To save content items to your account,
please confirm that you agree to abide by our usage policies.
If this is the first time you use this feature, you will be asked to authorise Cambridge Core to connect with your account.
Find out more about saving content to .
To save content items to your Kindle, first ensure firstname.lastname@example.org
is added to your Approved Personal Document E-mail List under your Personal Document Settings
on the Manage Your Content and Devices page of your Amazon account. Then enter the ‘name’ part
of your Kindle email address below.
Find out more about saving to your Kindle.
Note you can select to save to either the @free.kindle.com or @kindle.com variations.
‘@free.kindle.com’ emails are free but can only be saved to your device when it is connected to wi-fi.
‘@kindle.com’ emails can be delivered even when you are not connected to wi-fi, but note that service fees apply.
With the founding of the two German states in 1949, the period of political transition in postwar Germany came to an end. Nazi trials, however, continued in both West and East Germany. The Epilogue examines how policy toward Nazi prosecutions changed with independence in both the Federal Republic and German Democratic Republic. West Germany pursued a policy of rehabilitation for most former Nazis, coupled with the further prosecution of small numbers of ‘intolerable” Nazi atrocities. This was part of a strategy of “democratization via integration.” Meanwhile, East German continued a more robust prosecution program, even if the number of trials was still substantially smaller than during the occupation period. The epilogue also recapitulates the argument of the book. Worse trials in the West helped inadvertently to democratize the emerging Federal Republic of Germany, while better trials in the East contributed to the consolidation of a new, Stalinist dictatorship. Transitional justice in Germany thus produced counter-intuitive results at odds with the prevailing wisdom among scholars and activists.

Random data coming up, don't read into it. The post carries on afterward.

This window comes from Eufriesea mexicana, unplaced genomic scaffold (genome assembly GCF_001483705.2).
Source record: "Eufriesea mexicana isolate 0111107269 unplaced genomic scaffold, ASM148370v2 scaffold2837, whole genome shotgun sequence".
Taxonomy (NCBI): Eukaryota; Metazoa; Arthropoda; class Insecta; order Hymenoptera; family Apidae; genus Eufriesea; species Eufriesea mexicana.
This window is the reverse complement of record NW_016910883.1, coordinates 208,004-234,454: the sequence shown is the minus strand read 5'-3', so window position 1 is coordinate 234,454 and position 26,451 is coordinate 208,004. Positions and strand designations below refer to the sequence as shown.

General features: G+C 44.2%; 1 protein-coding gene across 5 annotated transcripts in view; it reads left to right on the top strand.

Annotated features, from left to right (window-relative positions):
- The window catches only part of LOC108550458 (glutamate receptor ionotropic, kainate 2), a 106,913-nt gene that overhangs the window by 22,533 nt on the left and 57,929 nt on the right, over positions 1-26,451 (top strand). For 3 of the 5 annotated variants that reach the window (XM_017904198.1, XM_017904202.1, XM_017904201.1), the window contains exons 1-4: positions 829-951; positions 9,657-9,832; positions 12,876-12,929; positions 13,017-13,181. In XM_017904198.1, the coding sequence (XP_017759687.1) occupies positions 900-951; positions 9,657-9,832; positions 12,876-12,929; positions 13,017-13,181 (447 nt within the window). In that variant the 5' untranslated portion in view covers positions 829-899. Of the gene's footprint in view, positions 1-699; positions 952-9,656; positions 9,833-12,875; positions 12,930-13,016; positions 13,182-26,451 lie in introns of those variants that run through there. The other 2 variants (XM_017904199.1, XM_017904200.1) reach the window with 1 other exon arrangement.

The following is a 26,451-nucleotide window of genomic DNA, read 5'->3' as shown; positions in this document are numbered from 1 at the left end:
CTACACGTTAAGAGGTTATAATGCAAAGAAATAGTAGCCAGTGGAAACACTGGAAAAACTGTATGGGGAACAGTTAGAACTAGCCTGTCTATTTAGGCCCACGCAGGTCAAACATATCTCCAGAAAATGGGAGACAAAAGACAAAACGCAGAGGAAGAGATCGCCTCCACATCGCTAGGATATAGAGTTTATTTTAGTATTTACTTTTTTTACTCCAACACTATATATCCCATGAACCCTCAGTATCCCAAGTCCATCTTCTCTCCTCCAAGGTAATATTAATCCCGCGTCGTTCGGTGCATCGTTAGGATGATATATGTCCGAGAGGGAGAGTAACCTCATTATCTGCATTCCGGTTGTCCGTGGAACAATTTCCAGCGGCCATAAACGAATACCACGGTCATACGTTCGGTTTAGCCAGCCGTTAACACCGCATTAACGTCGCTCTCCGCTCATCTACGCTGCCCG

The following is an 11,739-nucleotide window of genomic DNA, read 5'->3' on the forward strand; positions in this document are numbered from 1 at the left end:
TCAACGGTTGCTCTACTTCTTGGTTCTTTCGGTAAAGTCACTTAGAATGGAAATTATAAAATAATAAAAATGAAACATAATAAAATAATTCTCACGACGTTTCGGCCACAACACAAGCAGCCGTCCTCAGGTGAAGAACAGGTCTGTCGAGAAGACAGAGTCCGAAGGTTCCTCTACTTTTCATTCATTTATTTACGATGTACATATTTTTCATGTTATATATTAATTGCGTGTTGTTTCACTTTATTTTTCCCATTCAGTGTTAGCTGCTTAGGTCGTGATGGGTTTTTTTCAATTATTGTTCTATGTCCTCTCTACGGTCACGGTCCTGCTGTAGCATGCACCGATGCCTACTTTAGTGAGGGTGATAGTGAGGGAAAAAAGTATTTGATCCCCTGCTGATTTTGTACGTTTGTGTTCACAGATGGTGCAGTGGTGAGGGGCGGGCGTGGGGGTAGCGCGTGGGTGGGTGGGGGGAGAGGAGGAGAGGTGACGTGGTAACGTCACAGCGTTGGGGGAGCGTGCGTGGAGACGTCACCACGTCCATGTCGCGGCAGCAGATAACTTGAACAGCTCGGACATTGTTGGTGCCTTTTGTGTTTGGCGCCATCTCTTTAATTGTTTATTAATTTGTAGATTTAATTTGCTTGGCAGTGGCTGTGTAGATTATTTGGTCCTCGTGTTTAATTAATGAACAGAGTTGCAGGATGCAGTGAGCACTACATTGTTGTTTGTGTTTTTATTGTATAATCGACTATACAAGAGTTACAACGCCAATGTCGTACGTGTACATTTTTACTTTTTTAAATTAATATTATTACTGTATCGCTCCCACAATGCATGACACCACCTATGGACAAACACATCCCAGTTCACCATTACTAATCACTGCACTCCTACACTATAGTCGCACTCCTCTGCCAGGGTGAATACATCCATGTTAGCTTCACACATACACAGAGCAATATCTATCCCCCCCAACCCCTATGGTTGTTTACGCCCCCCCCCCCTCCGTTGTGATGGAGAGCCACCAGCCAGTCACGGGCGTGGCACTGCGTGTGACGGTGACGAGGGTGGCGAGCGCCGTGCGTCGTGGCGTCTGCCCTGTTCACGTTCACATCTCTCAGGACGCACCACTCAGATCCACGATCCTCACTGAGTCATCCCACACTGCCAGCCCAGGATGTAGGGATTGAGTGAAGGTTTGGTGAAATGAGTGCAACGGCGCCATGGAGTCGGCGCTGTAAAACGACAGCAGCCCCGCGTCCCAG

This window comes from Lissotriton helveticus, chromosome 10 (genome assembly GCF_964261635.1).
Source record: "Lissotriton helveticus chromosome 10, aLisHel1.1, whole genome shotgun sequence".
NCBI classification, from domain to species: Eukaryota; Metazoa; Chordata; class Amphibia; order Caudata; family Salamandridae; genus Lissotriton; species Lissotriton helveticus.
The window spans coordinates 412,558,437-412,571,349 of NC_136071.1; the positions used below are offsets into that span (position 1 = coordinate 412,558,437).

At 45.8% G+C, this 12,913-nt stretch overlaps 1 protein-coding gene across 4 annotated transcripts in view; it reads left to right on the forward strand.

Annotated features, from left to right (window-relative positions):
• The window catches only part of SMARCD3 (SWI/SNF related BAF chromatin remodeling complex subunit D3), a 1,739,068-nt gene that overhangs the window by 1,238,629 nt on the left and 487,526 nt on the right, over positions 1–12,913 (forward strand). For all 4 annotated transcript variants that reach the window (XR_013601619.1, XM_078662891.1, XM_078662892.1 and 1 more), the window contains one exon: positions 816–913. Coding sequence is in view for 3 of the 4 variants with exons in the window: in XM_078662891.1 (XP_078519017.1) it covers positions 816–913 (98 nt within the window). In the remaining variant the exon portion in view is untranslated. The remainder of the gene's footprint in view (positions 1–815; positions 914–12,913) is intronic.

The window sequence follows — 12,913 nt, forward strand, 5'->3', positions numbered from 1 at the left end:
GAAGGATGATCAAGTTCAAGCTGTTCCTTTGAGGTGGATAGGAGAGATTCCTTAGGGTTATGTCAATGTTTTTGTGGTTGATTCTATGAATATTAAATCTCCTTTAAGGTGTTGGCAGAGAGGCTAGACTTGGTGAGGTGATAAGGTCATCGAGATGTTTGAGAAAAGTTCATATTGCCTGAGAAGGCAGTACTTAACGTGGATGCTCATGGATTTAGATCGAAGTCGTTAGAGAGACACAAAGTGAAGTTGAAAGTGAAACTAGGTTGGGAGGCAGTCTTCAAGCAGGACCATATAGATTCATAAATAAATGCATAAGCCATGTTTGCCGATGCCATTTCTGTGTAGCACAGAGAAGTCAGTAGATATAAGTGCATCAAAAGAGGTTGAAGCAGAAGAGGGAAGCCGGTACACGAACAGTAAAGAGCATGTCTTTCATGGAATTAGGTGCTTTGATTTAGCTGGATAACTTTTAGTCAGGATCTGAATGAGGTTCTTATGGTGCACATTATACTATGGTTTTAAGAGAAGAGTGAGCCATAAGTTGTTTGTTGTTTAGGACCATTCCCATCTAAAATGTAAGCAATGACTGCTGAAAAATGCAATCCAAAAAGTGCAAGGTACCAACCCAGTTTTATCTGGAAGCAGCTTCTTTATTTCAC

Email your librarian or administrator to recommend adding this to your organisation's collection.